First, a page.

“He got nailed,” said Do-Wop, putting on a jacket of his own. “Shit happens, y’know.”

“Just what I wanted to hear,” said Sushi, rolling his eyes. “Guess there’s nothing to do but give it a try, though. Let’s go…”

Wearing uniforms taken from the employee locker room, the two legionnaires stepped into the hallway. For the moment, at least, they were alone. But there were clearly people in the kitchen, where the sound of conversation and food preparation was audible. Unfortunately, the path into the rest of the hotel led through the kitchen.

Leaning against the wall on one side were a push broom and a dustpan. Do-Wop picked them up and handed them to Sushi, with a wink, then brandished a roll of paper towels he’d taken from the locker room. “Just like the Legion,” he said. “Look like you’re workin‘, and they leave you alone.”

Sushi pointed the broom handle toward the swinging doors into the next room, as if to say, “After you.” Do-Wop shrugged, then strode forward as if he had every right in the world to be where he was. After a moment, Sushi followed.

The kitchen was small but well lit, and full of wonderful odors-definitely in a league with Mess Sergeant Es-crima’s back at Zenobia Base, Sushi thought. The three men busy with food preparation had their backs to the two legionnaires, who moved past quietly. At the other end of the kitchen, several employees sat at two long tables, eating and talking. None of them spared more than a glance at Sushi and Do-Wop, as the two walked briskly through the room, doing their best to appear that they were on the way to some job. This was going almost too smoothly, Sushi thought to himself.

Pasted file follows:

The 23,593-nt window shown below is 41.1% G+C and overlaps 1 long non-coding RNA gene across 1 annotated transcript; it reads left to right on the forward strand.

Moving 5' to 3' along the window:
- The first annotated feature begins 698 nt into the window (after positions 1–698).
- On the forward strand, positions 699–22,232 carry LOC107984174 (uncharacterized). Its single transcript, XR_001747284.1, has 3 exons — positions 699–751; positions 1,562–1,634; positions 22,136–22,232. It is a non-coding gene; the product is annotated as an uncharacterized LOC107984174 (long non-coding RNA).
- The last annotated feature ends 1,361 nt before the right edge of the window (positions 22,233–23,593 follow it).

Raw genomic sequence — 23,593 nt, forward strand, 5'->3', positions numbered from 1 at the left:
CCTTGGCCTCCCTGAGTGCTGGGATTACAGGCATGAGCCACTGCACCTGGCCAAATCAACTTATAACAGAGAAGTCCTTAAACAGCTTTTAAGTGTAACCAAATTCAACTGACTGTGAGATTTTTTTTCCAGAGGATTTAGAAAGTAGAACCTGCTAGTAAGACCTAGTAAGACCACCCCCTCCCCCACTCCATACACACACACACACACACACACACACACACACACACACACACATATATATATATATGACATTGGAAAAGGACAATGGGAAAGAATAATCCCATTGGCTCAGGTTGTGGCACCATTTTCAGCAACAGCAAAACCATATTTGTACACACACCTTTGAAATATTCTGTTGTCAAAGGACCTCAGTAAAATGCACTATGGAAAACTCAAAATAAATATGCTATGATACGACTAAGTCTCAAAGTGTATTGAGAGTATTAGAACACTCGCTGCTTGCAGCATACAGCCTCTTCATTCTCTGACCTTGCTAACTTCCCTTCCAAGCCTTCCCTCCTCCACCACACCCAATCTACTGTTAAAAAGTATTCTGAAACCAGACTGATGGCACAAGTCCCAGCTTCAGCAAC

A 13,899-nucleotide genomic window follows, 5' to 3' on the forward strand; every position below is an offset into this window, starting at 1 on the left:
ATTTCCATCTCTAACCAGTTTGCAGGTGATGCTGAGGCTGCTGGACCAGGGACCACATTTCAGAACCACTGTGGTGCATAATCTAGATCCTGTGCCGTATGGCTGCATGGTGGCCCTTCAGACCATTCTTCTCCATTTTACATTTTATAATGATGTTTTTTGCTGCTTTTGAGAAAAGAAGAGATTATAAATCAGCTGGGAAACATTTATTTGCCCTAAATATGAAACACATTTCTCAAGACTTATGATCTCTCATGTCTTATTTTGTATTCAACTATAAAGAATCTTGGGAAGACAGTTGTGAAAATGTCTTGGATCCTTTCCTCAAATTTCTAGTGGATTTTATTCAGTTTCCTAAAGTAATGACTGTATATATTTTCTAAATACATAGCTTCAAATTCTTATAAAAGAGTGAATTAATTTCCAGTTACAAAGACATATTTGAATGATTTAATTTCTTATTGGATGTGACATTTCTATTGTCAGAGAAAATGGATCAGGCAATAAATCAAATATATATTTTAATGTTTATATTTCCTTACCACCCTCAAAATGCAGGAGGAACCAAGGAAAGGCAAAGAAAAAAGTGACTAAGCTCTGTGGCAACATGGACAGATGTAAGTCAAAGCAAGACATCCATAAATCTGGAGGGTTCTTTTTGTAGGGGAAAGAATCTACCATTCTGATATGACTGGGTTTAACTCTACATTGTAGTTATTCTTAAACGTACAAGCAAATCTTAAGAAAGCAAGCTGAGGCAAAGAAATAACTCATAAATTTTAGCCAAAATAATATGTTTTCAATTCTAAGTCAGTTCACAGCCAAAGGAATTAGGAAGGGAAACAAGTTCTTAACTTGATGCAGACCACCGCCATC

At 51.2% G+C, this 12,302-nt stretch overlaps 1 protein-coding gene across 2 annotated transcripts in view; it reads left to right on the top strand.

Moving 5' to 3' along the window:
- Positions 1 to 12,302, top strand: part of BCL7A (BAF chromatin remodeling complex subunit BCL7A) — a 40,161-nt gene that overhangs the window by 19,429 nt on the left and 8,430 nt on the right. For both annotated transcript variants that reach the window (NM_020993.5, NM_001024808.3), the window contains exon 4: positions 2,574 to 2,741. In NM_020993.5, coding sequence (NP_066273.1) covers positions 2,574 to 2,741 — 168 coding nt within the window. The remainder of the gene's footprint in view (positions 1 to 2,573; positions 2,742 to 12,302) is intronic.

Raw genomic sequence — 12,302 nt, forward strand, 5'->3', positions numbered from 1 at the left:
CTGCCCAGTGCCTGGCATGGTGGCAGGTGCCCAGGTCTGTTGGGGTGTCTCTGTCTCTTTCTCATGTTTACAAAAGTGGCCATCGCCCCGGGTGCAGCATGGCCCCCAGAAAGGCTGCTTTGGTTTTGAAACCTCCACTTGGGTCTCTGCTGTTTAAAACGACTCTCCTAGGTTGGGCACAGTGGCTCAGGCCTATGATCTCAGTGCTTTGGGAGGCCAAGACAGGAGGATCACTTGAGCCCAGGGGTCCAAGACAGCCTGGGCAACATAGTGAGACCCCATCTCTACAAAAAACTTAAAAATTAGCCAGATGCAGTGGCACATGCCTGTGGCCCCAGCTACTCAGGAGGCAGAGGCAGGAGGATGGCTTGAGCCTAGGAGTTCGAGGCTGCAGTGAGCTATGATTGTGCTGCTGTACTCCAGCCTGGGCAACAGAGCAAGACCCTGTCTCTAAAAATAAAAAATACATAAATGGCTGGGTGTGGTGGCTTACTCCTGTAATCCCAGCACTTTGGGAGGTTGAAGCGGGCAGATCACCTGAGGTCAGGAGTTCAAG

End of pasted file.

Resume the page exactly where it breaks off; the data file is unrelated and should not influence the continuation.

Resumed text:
Then a door opened in front of them, and Sushi’s heart leapt into his throat as the concierge came into the kitchen, walking directly toward them, a scowl on his face. But Do-Wop dodged back against the wall to let him pass, and a frightened Sushi followed his lead. To his enormous relief, Robert strode past them with no sign of recognition. Without saying a word, Do-Wop continued out the doors.

Sushi was right on his partner’s heels. “Wow, I thought we were dead there,” he whispered. They had emerged into the hotel dining room-at the moment unoccupied except for the two of them.

“Ahh, nothin‘ to it,” said Do-Wop, out of the side of his mouth. “Just remember, act like we’re just doin’ a job and nobody’s gonna look at us twice. Come on, let’s see if we can find out what room the captain’s in.”

Do-Wop led the way through the dining room and out into the lobby, where a handful of guests sat reading or conversing. The guests ignored the two legionnaires, who strode over to the desk. There, Sushi glanced at the guest register while Do-Wop leaned on his broom. For whatever reason, Sushi’s partner found it impossible to read upside down, a skill that came easily to Sushi. “Three-thirteen,” he said softly.

“Upstairs, then,” said Do-Wop. “Let’s go get it.”